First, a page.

Deregulation of the Myc oncogene promotes tumorigenesis in most if not all cancers and is often associated with poor prognosis. However, targeting Myc has long been considered impossible because of potential catastrophic side effects in normal tissues. Despite this general assumption, we showed that Myc inhibition displays extraordinary therapeutic benefit in various transgenic mouse models of cancer, and caused only mild, well-tolerated and reversible side effects in normal tissues. For these studies we have employed a dominant negative of Myc, called Omomyc, which we designed and validated, and that is able to inhibit Myc transactivation function both in vitro and in vivo. Omomyc has so far been utilized exclusively as gene therapy and served the purpose of pre-clinically validating the therapeutic impact of systemic Myc inhibition. In this proposal we intend to push such a therapeutic approach further towards the clinic, making use of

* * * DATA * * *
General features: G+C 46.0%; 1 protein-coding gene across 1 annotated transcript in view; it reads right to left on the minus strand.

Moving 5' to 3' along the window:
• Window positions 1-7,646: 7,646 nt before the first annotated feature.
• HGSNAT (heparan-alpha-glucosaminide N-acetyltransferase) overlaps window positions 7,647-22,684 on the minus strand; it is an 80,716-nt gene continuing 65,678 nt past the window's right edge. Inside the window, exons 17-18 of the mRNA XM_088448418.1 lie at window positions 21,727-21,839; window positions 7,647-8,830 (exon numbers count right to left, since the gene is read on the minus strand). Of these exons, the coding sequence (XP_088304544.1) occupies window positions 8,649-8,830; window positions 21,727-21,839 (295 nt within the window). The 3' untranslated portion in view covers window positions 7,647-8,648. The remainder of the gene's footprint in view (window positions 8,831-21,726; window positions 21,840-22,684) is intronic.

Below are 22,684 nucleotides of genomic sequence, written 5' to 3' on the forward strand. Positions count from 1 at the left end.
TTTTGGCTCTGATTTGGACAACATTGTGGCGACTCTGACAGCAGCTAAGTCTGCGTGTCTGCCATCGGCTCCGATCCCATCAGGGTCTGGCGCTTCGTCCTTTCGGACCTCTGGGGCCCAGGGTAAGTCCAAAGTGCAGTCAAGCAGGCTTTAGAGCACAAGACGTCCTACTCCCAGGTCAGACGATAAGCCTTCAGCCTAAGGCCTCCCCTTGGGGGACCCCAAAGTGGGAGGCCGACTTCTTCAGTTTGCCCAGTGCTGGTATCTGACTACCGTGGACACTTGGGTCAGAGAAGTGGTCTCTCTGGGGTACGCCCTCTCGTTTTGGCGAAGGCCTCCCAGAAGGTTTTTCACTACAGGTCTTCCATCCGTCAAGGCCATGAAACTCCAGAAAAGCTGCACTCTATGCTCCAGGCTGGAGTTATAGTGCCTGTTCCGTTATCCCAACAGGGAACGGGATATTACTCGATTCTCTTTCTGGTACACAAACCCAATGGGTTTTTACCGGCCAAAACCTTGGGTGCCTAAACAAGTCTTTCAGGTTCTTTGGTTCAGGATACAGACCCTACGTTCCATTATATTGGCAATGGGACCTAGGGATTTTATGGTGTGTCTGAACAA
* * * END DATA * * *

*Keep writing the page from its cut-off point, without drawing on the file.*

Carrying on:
1. Omomyc-based Cell Penetrating Peptides (CPPs): a novel, state-of-the-art potential method for directly utilising Omomyc itself (or a similar peptide) as a drug;
2. A new generation of Myc inhibitory small molecules generated by our collaborators at the Roswell Park Cancer Center.
Our study in different mouse models of cancer will provide a comprehensive preclinical validation of such innovative therapies and will potentially boost our therapeutic arsenal against the majority of human cancers
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